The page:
True Color Rendition (TCR)..........

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pinkpanda3310
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As mentioned by LB green skin looks unhealthy therefore unattractive…?

  

Unheard
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pinkpanda3310 wrote:
As mentioned by LB green skin looks unhealthy therefore unattractive…?

Maybe that’s the reason, dunno. I asked because I wondered if there’s a paper about it. My first thought was that we’re used to incan lights, and so associate the lower duv with the comfort a child experienced at home. Something like this.

But yes, the higher reflection of red color makes skin look more healthy.

Smile, you cannot kill them all.

Oli
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We don’t use flashlights the same way we use sunlight. We don’t use flashlights the same way we use lights in a house. Example: you are standing at one end of a 30 foot long white (walls,floor, ceiling) hallway in a building and you’ve got a light over your head and you’ve got a light that’s down at the end of the hallway 5 feet from the wall and you’ve got one in the middle all mounted on the ceiling. You want to see a painting on the wall down at the end of that hallway. It is a large painting of a deteriorating barn in a field with some blue sky. It is autumn and the field has not been cut. You have the option to turn on any single, double or triple combination of lights that you want. These are all bare bulbs shining in all directions. And you have three different bulbs that you can put in any position you want. One 2700k, one 4500k, and one 6500k. What bulbs do you put where and what do you turn on?

Oli
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https://www.sothebys.com/en/articles/5-artwork-lighting-tips I found this article after I posed the question above. Do not click on the link until you have a good answer to the above question.

BurningPlayd0h
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Unheard wrote:
pinkpanda3310 wrote:
As mentioned by LB green skin looks unhealthy therefore unattractive…?

Maybe that’s the reason, dunno. I asked because I wondered if there’s a paper about it. My first thought was that we’re used to incan lights, and so associate the lower duv with the comfort a child experienced at home. Something like this.

But yes, the higher reflection of red color makes skin look more healthy.

Here are two studies on lighting preferences that found that for at least some color temperatures the participants prefered rosy/negative duv lights:

https://www.energystar.gov/sites/default/files/asset/document/Energy%20Star%20webinar%20Presentation%20-%20Ohno%202.pdf

https://tsapps.nist.gov/publication/get_pdf.cfm?pub_id=920454

It seems to be due to both perception of what light looks “white” at different illumination levels and color temps, and that greenish/positive duv light often looks especially bad. I can’t really explain why it does to me either, but I’ve hated the light from greenish, low CRI florescent tubes all my life. Interestingly some florescent lights are very rosy instead, even when 70 CRI or lower. Keep an eye out for differences in temp/tint of florescent tubes right in the same or adjacent fixtures next time you’re around them.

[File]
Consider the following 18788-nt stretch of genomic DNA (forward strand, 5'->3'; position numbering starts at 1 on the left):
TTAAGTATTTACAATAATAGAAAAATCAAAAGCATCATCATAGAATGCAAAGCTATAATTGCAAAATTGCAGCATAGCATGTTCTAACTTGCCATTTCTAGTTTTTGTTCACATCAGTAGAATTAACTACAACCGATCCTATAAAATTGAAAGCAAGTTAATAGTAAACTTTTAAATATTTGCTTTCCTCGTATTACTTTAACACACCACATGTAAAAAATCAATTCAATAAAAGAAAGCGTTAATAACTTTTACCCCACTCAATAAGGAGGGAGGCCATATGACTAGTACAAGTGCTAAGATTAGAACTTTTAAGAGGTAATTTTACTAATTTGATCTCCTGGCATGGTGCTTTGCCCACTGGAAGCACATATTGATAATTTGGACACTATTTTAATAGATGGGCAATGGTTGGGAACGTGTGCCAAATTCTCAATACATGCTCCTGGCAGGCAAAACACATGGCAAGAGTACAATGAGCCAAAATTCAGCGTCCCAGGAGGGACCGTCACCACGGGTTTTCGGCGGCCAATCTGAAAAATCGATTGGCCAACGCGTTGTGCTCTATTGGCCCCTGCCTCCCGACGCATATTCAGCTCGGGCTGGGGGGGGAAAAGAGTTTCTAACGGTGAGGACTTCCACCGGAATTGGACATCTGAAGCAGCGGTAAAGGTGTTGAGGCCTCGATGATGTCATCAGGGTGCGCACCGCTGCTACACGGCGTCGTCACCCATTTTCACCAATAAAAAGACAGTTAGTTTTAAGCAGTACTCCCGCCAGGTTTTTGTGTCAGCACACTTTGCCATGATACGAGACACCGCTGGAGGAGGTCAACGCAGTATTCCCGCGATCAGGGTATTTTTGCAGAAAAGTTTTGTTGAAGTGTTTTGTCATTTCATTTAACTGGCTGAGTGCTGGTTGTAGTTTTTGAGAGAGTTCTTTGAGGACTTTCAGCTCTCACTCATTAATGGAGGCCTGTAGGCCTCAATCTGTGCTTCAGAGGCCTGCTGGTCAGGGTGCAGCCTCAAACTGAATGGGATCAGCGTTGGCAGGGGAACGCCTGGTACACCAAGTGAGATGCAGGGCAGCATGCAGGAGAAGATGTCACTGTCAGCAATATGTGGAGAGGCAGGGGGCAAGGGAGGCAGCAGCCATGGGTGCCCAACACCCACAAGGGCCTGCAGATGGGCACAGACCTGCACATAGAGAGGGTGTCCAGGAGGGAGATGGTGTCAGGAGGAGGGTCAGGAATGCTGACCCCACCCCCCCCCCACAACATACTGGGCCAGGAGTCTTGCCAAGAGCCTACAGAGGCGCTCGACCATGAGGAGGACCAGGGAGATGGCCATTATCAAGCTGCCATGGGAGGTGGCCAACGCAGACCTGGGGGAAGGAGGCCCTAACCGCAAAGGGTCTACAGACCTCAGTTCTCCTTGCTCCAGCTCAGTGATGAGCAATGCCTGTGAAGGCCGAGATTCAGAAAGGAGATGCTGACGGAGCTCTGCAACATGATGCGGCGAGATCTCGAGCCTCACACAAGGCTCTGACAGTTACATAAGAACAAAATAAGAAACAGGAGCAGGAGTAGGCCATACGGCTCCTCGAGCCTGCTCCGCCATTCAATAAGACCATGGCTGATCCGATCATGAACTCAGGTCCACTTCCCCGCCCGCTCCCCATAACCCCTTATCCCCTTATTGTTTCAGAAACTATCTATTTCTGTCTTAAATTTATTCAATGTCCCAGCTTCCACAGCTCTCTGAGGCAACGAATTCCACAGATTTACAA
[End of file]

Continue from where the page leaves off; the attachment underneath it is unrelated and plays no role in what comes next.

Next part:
Unheard
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BurningPlayd0h wrote:

Here are two studies on lighting preferences that found that for at least some color temperatures the participants prefered rosy/negative duv lights:

https://www.energystar.gov/sites/default/files/asset/document/Energy%20Star%20webinar%20Presentation%20-%20Ohno%202.pdf

https://tsapps.nist.gov/publication/get_pdf.cfm?pub_id=920454

It seems to be due to both perception of what light looks “white” at different illumination levels and color temps, and that greenish/positive duv light often looks especially bad. I can’t really explain why it does to me either, but I’ve hated the light from greenish, low CRI florescent tubes all my life. Interestingly some florescent lights are very rosy instead, even when 70 CRI or lower. Keep an eye out for differences in temp/tint of florescent tubes right in the same or adjacent fixtures next time you’re around them.


I have one fluorescent tube left (nostalgia). My Opple measured a little over 2700K and a positive duv. It does not bother me at all, but yes, usually I prefer rosy over greenish tints. But I cannot really tell the difference between positive and negative duv. Yesterday I made experiments (not blind ones, obviously, I know my lights). With fully adapted eyes, I cannot identify the tint of light reflected from a white surface. Of course, there are limits. A sw45k D200 is outside of those limits. It is so much off that even my camera cannot find a correct WB. I’ve linked two reviews with some pictures in this thread, some of them show a rosy background. That was actually a white sheet of paper, and the light source was a sw45k, dedomed behind honeycomb TIR optics. I left it as it is since it was basically ok, but it was interesting to note that AWB didn’t work.

Ok, my idea about green/rosy is, when comparing two lights with different characteristics, one looks greenish, one looks rosy. This is really always the case in the NW range of CCTs. To me it shows the perceived tint is not necessarily tied to duv.

It is all a mystery.

Thanks for the paper and the presentation. The data is interesting by itself, even if it gives no hint about the psychology behind all this. I need to learn much more about it.

Edit: Maybe Whacky is not so wrong with his TCR. In some sense, at least. Interesting topic anyway.

Smile, you cannot kill them all.

xevious
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BurningPlayd0h wrote: